I’ve been knitting almost daily, almost compulsively, in all sorts of situations—in cafes, on road trips, while playing chess, while watching movies, while editing manuscripts—for nearly 25 years now. For even a small project, let alone a large one like a sweater, it’s impossible for me to remember where I was and what was happening every time I worked on it, but some pieces soak up special memories of the times and places they were created in. For example, I have a green and blue shawl that is precious to me (even though I can never find an appropriate time, place, and outfit in which to wear a shawl, so it spends its life on a shelf) because I began knitting it in Québec City, while gazing out over the Saint Lawrence River, one of the most beautiful places I have ever seen. I expect to someday treasure my blue/green/purple hat (once I get around to knitting it) because it will be made from the funky yarn I bought on my road trip to Portland, Oregon. And so on.
Then there’s the purple sweater. I didn’t choose the color to be symbolic. I just happen to really like purple, and the yarn at my local yarn shop that seemed just perfect for the pattern I’d fallen in love with in Interweave Knits magazine happened to be a heathery, dusty purple. It was only when, while sitting outside the polling place where I was serving as a polling place lead (a sort of manager and liason for the poll watchers inside) this past Election Day that it dawned on me: “I’m knitting a purple sweater!”
I was worried at the time. At our training, all poll watchers and polling place leads (volunteers, both Republican and Democrat, there to make sure the election judges were fair to every voter, and every voter who needed help or information got it) were warned not to wear or carry anything that could suggest any political affiliation, which meant, for all practical purposes, any color at all. Blue and red, of course, were taken by the Democrats and Republicans, but there was also a Green candidate on the ballot. Many colors together could be construed as a rainbow in support for gay rights. Yellow meant something, though I don’t remember what. And purple, of course, was a blend of red and blue, a call for peace between the parties, or in Colorado, an often quoted call to “Turn our state purple!” by bringing out more Democratic votes in a traditionally Republican state. So I wore all black (though I included a black hoody, a nod to Eminem’s 2004 anti-Bush campaign), hoping that nobody but the most ridiculous of racists could imagine I was campaigning for anything…until I pulled out my knitting project.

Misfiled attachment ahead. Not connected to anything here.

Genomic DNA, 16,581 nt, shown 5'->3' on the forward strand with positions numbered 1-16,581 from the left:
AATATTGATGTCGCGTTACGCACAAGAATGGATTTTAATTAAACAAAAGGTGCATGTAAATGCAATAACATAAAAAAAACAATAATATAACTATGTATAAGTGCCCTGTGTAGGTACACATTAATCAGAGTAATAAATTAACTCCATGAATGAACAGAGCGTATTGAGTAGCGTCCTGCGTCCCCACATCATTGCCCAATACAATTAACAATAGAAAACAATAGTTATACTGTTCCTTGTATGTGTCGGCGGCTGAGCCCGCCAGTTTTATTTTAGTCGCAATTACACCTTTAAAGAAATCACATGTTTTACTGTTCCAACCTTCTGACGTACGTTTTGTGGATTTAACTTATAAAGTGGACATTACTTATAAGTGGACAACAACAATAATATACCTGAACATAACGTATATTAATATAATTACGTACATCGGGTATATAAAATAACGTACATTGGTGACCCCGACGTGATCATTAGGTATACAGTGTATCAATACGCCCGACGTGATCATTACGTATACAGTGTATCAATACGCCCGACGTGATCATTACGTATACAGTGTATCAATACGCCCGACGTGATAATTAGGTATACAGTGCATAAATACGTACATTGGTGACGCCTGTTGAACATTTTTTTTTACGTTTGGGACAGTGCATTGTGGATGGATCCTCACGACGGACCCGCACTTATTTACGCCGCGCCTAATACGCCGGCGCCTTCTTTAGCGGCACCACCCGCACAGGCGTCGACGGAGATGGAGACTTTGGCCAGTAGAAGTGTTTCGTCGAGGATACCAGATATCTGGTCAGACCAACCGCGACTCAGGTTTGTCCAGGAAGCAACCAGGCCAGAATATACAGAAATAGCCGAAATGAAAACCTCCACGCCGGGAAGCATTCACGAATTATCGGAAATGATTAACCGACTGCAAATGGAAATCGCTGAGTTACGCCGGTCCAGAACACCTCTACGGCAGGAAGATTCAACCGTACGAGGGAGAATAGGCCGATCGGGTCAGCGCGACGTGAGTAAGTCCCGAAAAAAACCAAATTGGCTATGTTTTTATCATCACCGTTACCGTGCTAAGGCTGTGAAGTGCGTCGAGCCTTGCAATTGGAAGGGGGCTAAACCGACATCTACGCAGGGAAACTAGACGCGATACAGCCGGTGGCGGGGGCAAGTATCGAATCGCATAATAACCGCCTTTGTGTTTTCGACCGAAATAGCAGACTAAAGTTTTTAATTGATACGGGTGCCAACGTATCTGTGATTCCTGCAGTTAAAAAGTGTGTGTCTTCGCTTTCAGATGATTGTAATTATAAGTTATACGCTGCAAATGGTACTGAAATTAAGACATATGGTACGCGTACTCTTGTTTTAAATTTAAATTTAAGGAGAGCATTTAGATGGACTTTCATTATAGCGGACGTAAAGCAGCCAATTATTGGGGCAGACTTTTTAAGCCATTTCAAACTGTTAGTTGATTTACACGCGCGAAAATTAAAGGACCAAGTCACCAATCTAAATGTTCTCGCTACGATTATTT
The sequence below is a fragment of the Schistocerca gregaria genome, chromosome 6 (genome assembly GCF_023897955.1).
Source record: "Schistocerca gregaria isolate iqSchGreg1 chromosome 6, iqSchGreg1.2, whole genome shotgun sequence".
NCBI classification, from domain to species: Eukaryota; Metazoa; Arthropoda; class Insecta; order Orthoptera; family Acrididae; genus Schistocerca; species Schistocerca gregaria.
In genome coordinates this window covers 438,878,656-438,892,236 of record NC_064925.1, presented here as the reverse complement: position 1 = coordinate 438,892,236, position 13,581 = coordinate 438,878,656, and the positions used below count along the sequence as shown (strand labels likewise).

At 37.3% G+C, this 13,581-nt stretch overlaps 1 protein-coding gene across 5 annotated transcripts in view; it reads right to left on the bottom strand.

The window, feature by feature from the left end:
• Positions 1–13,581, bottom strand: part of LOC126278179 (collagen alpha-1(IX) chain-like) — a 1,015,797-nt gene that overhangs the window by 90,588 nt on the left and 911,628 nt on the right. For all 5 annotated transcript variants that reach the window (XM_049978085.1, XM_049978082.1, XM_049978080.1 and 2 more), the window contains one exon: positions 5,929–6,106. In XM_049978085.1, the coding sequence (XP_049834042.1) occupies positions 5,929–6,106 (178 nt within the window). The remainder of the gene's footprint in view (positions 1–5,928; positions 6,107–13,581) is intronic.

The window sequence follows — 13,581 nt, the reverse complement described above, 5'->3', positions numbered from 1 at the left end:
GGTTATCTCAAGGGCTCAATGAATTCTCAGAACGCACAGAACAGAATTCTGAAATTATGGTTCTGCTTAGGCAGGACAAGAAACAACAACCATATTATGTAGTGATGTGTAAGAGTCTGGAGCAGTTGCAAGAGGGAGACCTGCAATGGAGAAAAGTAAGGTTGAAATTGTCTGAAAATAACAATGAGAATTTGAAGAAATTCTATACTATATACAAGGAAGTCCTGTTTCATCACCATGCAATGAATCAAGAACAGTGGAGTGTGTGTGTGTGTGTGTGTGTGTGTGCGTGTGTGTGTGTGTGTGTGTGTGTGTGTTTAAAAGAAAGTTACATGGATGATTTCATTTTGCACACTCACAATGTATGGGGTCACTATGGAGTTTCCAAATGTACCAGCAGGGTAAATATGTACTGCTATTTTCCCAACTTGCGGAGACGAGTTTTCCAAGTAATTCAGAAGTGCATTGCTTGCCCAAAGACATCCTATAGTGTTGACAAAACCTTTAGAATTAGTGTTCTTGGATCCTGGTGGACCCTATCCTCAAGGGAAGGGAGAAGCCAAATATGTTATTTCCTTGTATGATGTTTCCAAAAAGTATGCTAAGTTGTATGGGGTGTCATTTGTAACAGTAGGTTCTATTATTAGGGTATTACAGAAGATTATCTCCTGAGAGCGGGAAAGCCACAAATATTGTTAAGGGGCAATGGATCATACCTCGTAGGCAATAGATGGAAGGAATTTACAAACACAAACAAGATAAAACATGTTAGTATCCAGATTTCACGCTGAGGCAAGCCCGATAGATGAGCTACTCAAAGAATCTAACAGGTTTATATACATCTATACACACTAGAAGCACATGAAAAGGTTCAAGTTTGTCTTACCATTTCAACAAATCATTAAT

I had chosen to work on a complicated, cabled sweater because I wanted to look approachable and alert (so reading or writing wouldn’t do), but I knew that I’d be sitting in the hallway of an elementary school from 6:30am until 7pm, and I needed something to keep my mind, or at least my fingers, occupied. Nobody complained about the polling place lead sending secret messages through her sweater, though. By the end of the day, I’d added several inches to the body of the sweater, and become quite proud of its symbolic purpleness. Yes, I do hope that the divisiveness our country has suffered from for these past eight years will finally end, that we’ll all be able to work together, political leaders and everyday folks alike, to solve our country’s problems. That, and I just really like purple.
Now I’ve added another memory to my sweater: I’ve started on the sleeves now. I’m nearly done with, well, let’s call it the left sleeve. Still, my sweater will soon have a right, a left, and a center. This sleeve though, I’ll always remember, is the one I was knitting while I sat in my living room, watching Barack Obama’s inauguration as the 44th President of the United States of America. Like the teary-eyed masses gathered around the Capitol this morning, I have high hopes for this man, and for what all Americans can do together under his inspiration and leadership. I am cautious in my optimism—I cannot believe that anyone can live up to all that we’ve come to expect from him, and as my favorite web comic, Sinfest, reminds us, we must resist the temptation to follow anyone blindly—but our new President has impressed me so far as being consistently well-intentioned, and powerful in his intelligence and his charisma. Hey, there’s reason for some hope.
My purple sweater has soaked up some impressive history already. I hope the rest of its life will make me even more proud.